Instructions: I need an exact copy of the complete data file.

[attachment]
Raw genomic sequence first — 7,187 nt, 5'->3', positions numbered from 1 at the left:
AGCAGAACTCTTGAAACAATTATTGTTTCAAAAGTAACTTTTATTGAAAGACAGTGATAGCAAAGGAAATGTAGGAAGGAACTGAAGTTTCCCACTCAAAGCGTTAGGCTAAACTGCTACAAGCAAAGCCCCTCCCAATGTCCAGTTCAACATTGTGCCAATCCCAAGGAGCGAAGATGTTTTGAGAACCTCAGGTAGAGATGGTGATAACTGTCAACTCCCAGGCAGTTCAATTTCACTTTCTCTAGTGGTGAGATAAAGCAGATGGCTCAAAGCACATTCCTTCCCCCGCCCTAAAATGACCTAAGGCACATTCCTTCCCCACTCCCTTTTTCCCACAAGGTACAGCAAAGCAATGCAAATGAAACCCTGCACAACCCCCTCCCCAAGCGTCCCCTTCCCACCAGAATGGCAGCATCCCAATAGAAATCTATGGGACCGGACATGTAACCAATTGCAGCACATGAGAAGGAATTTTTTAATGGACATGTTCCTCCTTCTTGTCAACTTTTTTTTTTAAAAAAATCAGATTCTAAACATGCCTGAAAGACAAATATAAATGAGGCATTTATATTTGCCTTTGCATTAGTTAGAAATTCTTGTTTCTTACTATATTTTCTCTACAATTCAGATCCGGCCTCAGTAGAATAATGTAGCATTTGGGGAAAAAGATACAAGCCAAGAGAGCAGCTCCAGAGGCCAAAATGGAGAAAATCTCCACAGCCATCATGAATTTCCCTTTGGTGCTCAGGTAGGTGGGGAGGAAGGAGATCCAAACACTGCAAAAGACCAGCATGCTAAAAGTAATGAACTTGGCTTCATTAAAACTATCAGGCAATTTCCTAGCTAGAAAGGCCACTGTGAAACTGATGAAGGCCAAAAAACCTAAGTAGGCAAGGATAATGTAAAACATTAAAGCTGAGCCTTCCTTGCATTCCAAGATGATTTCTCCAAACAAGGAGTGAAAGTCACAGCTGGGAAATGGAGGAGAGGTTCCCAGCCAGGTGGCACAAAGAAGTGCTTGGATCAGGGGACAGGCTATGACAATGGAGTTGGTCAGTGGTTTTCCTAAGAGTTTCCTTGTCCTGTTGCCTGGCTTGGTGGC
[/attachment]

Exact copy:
Raw genomic sequence first — 7,187 nt, 5'->3', positions numbered from 1 at the left:
AGCAGAACTCTTGAAACAATTATTGTTTCAAAAGTAACTTTTATTGAAAGACAGTGATAGCAAAGGAAATGTAGGAAGGAACTGAAGTTTCCCACTCAAAGCGTTAGGCTAAACTGCTACAAGCAAAGCCCCTCCCAATGTCCAGTTCAACATTGTGCCAATCCCAAGGAGCGAAGATGTTTTGAGAACCTCAGGTAGAGATGGTGATAACTGTCAACTCCCAGGCAGTTCAATTTCACTTTCTCTAGTGGTGAGATAAAGCAGATGGCTCAAAGCACATTCCTTCCCCCGCCCTAAAATGACCTAAGGCACATTCCTTCCCCACTCCCTTTTTCCCACAAGGTACAGCAAAGCAATGCAAATGAAACCCTGCACAACCCCCTCCCCAAGCGTCCCCTTCCCACCAGAATGGCAGCATCCCAATAGAAATCTATGGGACCGGACATGTAACCAATTGCAGCACATGAGAAGGAATTTTTTAATGGACATGTTCCTCCTTCTTGTCAACTTTTTTTTTTAAAAAAATCAGATTCTAAACATGCCTGAAAGACAAATATAAATGAGGCATTTATATTTGCCTTTGCATTAGTTAGAAATTCTTGTTTCTTACTATATTTTCTCTACAATTCAGATCCGGCCTCAGTAGAATAATGTAGCATTTGGGGAAAAAGATACAAGCCAAGAGAGCAGCTCCAGAGGCCAAAATGGAGAAAATCTCCACAGCCATCATGAATTTCCCTTTGGTGCTCAGGTAGGTGGGGAGGAAGGAGATCCAAACACTGCAAAAGACCAGCATGCTAAAAGTAATGAACTTGGCTTCATTAAAACTATCAGGCAATTTCCTAGCTAGAAAGGCCACTGTGAAACTGATGAAGGCCAAAAAACCTAAGTAGGCAAGGATAATGTAAAACATTAAAGCTGAGCCTTCCTTGCATTCCAAGATGATTTCTCCAAACAAGGAGTGAAAGTCACAGCTGGGAAATGGAGGAGAGGTTCCCAGCCAGGTGGCACAAAGAAGTGCTTGGATCAGGGGACAGGCTATGACAATGGAGTTGGTCAGTGGTTTTCCTAAGAGTTTCCTTGTCCTGTTGCCTGGCTTGGTGGC